1) So I don't loose much height, can I use a grid light very close to the ceiling? What kind of grid you recommend? What would be the minimum height from floor to the grid to be professional. Does it have to be a GRID or could be just some log pieces of metal that passes in some parts of the ceiling?
2) Yes, sorry, I was talking about the "seamless paper rolls". Is it good to go with the widest ones? What would be that width.. Which is the most stable and best system to hang this kind of rolls?
3) I forgot to mention that this is in a basement, so no cars will get in there 😉 Is it possible with your experience to mention what kind of projects would be suited for this kind of studio and equipment with the seamless paper rolls, the grid on the ceiling and the drapes? On this way I can focus more on those ideas and investigate what needs people have around here.
4) For what kind of projects you use the drapes instead of the "seamless paper rolls"? When is better to use those.. An L shape could be a good idea or a C if possible. The drapes get dirty or are a problem at some point?
Is it possible to attach something so you see the shape of the space? Is not a complete rectangle.
1) Yes your grid can be close to the ceiling, as long as it is not RIGHT up against it. You need room for electrical connections, hangers on instruments, etc. In the "olden days" you had to worry about heat as well, but you might be creating a space that uses only flos or LEDs so heat is not a real concern. A grid is just criss-crossed pipe or even electrical conduit, usually held together at the intersections with U-bolts (or regular bolts drilled through). The benefit of a grid is that you can put lighting instruments anywhere. If you went with your permanent attach points, you'd be limited to putting instruments exactly at those places... and you have no way of knowing where you'll be needing instruments ahead of time. Especially since you are creating a space for rental use, you have no way to predict where your renters will be wanting to hang lights either, so that's not a good solution. A grid is the way to go.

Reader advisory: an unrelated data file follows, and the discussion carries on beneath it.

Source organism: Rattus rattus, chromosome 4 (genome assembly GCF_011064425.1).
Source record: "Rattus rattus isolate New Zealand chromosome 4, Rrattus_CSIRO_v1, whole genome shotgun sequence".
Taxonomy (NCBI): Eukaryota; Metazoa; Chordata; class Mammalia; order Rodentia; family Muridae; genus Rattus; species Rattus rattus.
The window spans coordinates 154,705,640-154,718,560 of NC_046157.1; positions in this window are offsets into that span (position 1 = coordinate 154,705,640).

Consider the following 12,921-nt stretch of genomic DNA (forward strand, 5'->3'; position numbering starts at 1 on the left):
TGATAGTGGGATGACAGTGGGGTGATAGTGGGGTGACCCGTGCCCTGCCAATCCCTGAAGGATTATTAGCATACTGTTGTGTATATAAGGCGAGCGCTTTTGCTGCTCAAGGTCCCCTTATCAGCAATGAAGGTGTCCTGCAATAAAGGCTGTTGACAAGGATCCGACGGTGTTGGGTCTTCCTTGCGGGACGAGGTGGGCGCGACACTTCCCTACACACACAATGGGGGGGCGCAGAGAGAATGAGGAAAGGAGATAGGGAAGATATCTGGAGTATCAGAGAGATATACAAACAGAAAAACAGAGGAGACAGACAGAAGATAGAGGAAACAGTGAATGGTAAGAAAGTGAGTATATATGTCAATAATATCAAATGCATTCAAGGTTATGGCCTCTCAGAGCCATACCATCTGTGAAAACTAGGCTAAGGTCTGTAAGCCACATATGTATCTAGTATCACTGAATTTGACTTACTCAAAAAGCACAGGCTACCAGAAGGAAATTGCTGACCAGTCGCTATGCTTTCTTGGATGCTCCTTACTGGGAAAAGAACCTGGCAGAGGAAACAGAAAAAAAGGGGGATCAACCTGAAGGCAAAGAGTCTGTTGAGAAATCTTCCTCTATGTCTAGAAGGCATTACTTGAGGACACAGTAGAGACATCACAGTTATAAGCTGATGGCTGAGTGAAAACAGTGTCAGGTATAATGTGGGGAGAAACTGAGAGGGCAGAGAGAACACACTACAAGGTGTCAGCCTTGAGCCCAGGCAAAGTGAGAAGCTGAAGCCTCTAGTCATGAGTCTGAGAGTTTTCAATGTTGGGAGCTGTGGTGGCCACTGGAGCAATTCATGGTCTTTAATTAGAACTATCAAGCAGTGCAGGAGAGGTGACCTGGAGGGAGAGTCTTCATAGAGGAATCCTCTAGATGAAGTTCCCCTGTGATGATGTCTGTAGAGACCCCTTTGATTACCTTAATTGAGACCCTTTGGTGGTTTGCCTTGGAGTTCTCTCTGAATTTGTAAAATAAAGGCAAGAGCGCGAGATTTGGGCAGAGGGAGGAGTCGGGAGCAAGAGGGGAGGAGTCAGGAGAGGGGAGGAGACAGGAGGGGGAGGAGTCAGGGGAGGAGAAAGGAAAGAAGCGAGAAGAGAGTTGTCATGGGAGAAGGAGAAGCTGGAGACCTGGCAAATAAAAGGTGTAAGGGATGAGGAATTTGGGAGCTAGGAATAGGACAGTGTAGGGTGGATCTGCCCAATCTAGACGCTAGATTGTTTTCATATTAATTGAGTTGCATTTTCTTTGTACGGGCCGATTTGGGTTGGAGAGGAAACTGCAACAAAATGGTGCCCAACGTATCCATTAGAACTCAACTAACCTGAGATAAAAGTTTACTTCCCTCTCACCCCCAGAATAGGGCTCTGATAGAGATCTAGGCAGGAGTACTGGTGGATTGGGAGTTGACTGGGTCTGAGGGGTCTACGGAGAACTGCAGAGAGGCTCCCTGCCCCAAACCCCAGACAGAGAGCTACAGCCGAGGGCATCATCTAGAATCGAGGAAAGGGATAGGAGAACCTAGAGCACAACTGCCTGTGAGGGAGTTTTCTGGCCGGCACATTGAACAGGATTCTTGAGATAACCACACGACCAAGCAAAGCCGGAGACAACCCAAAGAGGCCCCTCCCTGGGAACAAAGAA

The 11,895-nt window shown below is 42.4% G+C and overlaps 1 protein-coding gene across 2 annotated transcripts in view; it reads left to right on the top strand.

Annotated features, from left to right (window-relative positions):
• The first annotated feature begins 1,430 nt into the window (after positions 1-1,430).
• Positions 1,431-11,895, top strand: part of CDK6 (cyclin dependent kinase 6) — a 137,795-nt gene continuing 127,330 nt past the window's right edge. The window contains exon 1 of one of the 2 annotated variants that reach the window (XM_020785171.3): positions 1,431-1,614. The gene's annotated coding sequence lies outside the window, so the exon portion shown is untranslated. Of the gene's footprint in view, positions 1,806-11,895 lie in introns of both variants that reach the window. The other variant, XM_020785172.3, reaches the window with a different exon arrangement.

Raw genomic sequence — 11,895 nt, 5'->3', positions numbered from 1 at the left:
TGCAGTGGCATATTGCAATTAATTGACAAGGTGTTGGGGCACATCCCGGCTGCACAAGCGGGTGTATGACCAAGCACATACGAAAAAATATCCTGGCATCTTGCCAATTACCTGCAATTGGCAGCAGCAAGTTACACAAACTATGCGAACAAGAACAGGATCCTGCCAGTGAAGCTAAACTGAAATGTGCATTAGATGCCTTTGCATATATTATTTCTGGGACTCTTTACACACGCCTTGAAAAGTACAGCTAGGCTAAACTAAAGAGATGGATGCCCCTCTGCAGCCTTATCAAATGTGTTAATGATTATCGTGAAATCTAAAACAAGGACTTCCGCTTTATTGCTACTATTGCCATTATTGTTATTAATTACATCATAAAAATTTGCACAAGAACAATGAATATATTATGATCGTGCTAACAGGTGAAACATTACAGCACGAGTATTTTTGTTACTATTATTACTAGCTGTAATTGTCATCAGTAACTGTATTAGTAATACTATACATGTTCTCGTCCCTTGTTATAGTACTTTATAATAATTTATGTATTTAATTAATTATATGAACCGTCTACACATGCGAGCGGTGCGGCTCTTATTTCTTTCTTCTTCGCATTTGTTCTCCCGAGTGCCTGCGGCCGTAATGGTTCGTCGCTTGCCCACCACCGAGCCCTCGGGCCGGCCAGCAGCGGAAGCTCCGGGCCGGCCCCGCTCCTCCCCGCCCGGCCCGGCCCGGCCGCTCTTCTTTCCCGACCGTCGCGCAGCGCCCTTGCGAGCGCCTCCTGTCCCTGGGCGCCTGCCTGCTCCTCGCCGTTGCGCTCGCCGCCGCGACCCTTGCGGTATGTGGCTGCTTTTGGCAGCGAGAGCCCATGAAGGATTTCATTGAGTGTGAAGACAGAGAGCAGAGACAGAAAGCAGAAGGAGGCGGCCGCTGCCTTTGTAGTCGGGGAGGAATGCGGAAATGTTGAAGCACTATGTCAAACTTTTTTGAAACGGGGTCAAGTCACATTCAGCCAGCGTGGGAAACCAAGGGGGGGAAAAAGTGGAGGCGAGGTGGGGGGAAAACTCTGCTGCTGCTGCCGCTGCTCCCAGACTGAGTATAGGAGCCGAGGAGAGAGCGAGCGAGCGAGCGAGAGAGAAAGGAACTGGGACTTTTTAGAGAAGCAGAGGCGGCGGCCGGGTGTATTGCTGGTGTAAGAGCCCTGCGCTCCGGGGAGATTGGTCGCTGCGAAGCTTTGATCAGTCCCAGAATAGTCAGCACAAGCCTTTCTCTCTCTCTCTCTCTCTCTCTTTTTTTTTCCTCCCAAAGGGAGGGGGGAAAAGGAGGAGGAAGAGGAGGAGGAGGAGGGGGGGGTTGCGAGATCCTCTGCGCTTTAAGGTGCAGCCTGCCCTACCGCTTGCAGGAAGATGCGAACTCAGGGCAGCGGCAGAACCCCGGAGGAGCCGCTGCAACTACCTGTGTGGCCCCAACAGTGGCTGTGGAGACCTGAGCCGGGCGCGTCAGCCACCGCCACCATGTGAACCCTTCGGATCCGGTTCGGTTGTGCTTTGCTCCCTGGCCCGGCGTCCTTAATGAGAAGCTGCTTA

2) 10' is the common width. I'm not aware of any wider. That's what I use.
3) That kind and size of studio space would be most useful for commercials (which is what I do), and corporate type work. You probably won't be getting any feature filmmakers in there.
4) Just depends on what kind of look I'm going for. If I want a black "limbo" look I use the existing black cloth cyc. If I want a white or gray seamless look, I roll down a backdrop. If we are compositing, I roll down a green or blue screen. Those are the permanently-installed ones... other backdrops or set pieces we put up as needed. It just depends on the project and what the concept is and the desired look that is needed.
Back to where you were talking about what lighting instruments to buy... since this is rental space apparently for other people's projects and not your own... you can always rent your stage as "dry," meaning just the space, and without any lighting or grip equipment. That is commonplace especially at big studio-rental spaces, where their base rate is really just to rent the space and nothing else... and the renter provides all their own camera, support, lighting, and sound gear. Many of them also have lighting/electrical/grip departments where they can rent you lighting or whatever à la carte, or refer you to nearby grip houses that provide exactly what you need. It's actually a little unusual to rent stage space and it automatically come with all the lighting, grip, and support equipment included and ready to go.
And yes you can include a picture... just click the "image upload" icon just above the reply box (it's the next-to-the-far-right one in the row of icons), select "Choose File" to find the picture you want and then hit "Upload Image." After it uploads, make sure it is selected in the column of things on the right-hand side of the pop-up window (although since this is your first upload, there won't be any other things there), and then copy all the text in the box that says "embed." Then past that text in the window when you are writing your reply. Sounds like a lot of steps, but after you do it once you'll see that it is easy.
Fantastic Plastic Entertainment, Inc.